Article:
Suzanne Shepherd, Goodfellas and Sopranos actress, dies at 89
"Sopranos" and "Goodfellas" actress Suzanne Shepherd dies at 89. She also had a successful career as a New York acting teacher.
Suzanne Shepherd, a talented and renowned actress who was best known for her roles as tough and overbearing "mob moms" in "The Sopranos" and "Goodfellas," has passed away at the age of 89.
According to her daughter Kate, Shepherd passed away peacefully in her sleep at her home on Friday morning. While the cause of her death has not been announced, she had been suffering from chronic obstructive pulmonary disease before her passing.
The news of Shepherd's passing has led to an outpouring of tributes from her colleagues and fans. "Sopranos" actor Ray Abruzzo took to Instagram to express his sadness, describing Shepherd as "a force of nature" and an exceptional actress and teacher.
Shepherd had a long and successful career as an acting teacher in New York, but it was her role in "Goodfellas" in 1990 that introduced her to a wider audience. Her portrayal of the domineering mother of Lorraine Bracco's character in the film left a lasting impression on audiences.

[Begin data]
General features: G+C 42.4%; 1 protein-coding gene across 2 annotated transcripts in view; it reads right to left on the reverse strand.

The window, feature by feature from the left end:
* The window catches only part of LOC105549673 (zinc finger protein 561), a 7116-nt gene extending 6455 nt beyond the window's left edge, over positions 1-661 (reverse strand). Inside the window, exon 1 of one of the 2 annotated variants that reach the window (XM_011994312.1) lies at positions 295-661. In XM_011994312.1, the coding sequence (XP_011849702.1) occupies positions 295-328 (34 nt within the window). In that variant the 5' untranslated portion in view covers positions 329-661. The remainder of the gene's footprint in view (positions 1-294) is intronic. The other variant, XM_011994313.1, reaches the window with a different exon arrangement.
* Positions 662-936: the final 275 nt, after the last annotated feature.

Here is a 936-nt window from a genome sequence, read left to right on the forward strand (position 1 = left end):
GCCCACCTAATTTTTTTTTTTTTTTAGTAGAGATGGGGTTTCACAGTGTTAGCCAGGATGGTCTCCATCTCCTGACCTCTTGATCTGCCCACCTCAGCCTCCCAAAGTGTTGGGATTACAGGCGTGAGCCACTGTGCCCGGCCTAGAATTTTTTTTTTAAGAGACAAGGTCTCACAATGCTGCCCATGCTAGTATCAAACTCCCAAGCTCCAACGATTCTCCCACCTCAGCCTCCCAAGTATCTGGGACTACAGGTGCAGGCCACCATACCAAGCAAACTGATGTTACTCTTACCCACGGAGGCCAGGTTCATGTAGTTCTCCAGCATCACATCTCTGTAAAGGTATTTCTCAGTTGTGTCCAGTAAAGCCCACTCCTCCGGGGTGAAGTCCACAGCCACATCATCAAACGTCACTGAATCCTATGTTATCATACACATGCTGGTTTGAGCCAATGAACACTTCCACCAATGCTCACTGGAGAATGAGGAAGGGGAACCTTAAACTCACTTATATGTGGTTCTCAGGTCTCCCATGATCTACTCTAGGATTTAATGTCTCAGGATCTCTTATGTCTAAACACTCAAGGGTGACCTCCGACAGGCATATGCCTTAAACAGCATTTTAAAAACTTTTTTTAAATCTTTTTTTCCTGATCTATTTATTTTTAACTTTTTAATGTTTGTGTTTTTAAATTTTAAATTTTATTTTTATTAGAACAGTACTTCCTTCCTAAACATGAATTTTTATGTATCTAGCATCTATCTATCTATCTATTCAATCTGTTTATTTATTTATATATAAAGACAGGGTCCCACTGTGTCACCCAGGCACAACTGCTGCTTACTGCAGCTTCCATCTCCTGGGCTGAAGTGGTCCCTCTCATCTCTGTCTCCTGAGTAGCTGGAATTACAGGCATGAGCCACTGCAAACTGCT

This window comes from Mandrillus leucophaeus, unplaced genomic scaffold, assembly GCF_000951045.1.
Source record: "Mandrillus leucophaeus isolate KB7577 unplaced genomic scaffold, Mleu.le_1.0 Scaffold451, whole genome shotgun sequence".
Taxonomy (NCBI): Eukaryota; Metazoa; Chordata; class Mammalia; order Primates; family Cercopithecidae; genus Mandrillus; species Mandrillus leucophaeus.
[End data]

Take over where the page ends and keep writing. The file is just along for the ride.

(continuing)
In a 2021 interview on the "Talking Sopranos" podcast, Shepherd recalled her memorable audition for the role, where she impressed director Martin Scorsese with her performance. She later went on to play another memorable "mob mom" in "The Sopranos" as Carmela Soprano's disagreeable mother, Mary DeAngelis.
David Chase, the creator of "The Sopranos," had initially considered Shepherd for the role of Tony Soprano's mother, Livia, but ultimately cast Nancy Marchand. However, when he needed someone to portray Carmela Soprano's mother, Shepherd was the perfect choice.
Born on October 31, 1934, Shepherd initially pursued a career in acting after graduating from Bennington College. In the 1970s, she transitioned to teaching and went on to work with numerous A-list actors and Oscar winners, including Holly Hunter, Jeremy Irons, and Julia Roberts.
In addition to her teaching, Shepherd also had a successful career as a director, working on plays both on and off Broadway. Her work included directing "Master Harold...and the Boys," which starred James Earl Jones.
Shepherd's talent and versatility also led to numerous opportunities on screen, and she appeared in a variety of movies and TV shows, including "Law & Order," "Lolita," "Requiem for a Dream," and "Blue Bloods."
Suzanne Shepherd's legacy as a gifted actress and teacher will continue to be remembered and celebrated by her colleagues, students, and fans. Her contributions to the entertainment industry have left an indelible mark, and she will be greatly missed.